StructureCraft is the structural engineer and builder for these three timber grid shells, working closely with DMAA to create a beautiful but efficient design, using the latest in parametric geometry and structural optimization techniques in Grasshopper and Rhino.
All three parabolic grid shells comprise double-curved glulam beams, arranged in two or three crossing layers. When viewed from above, the timber structures resemble seashells, with the primary members closely bunched on one side and then fanned out across the surface of the domes. This complex geometrical arrangement means that every one of the members is unique. Digital fabrication techniques were key to realizing these structures, automatically generating the g-codes and assembly information for the more than 250,000 unique pieces and fasteners in them. The engineering team also carried out significant full-scale structural testing on the unique hidden connections used throughout the domes, working with our own structural testing lab as well as Tongji University.
The project is still under construction, with the structure of all three domes now complete.
While we completed several mass timber buildings over the past five years, the sheer quantity of projects getting to the construction stage last summer was a new record. Two projects in Portland Oregon—the Adidas North American Headquarters, designed by LEVER Architecture, and the District Office, designed by Hacker Architects—saw their structural frames go up this past year. The District Office features an innovative optimized, fiber-count mass timber frame that utilizes a tight colonnade column layout in one direction with long-span glulam beams. Not only does it allow for a clean, fully exposed, one-hour fire-resistance-rated mass timber frame for maximum daylighting, but it also enables organized routing of MEP systems.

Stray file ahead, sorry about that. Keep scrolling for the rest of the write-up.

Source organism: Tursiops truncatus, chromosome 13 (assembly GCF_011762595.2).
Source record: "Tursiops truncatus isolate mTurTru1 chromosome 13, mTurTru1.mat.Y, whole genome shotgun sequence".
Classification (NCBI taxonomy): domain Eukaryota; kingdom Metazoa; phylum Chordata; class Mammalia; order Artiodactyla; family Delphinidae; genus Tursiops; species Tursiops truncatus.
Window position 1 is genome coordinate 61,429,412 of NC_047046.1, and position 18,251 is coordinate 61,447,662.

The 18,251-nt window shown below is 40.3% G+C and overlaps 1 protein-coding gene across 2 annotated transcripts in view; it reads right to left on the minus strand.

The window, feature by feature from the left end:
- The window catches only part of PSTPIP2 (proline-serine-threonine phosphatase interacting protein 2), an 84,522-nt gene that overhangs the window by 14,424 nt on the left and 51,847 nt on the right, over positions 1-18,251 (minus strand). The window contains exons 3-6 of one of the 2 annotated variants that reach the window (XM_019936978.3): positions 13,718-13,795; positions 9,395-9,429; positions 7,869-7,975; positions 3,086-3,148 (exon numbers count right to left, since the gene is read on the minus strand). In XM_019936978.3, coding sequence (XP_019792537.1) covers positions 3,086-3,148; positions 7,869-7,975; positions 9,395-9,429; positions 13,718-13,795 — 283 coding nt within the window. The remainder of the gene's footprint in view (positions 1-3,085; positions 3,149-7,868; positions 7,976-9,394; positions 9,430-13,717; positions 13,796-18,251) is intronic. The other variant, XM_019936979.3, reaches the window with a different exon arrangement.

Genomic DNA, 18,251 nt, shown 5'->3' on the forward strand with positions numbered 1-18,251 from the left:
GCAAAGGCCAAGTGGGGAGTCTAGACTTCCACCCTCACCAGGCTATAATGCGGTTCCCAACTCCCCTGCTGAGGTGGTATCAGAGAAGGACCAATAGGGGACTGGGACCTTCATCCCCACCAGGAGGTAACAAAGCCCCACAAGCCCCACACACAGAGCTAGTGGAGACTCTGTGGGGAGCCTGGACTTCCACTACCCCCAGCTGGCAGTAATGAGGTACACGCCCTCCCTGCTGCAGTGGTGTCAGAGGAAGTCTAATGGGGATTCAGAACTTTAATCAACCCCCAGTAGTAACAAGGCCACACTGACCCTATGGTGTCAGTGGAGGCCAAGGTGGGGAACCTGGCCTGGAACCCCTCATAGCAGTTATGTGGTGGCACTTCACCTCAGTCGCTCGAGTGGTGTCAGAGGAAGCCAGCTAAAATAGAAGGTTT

frame for maximum daylighting, but it also enables organized routing of MEP systems. This is further developed by providing chases between CLT panels to allow for smaller distribution lines such as conduits and sprinklers. The Adidas expansion encompasses a more traditional column layout with double-glulam girders in the South Building and precast concrete girders in the North Building, both accommodating MEP routing through and/or over the girders coupled with a panelized CLT and glulam beam floor system. The speed of construction and fewer pieces to handle were key drivers on this fast-track project.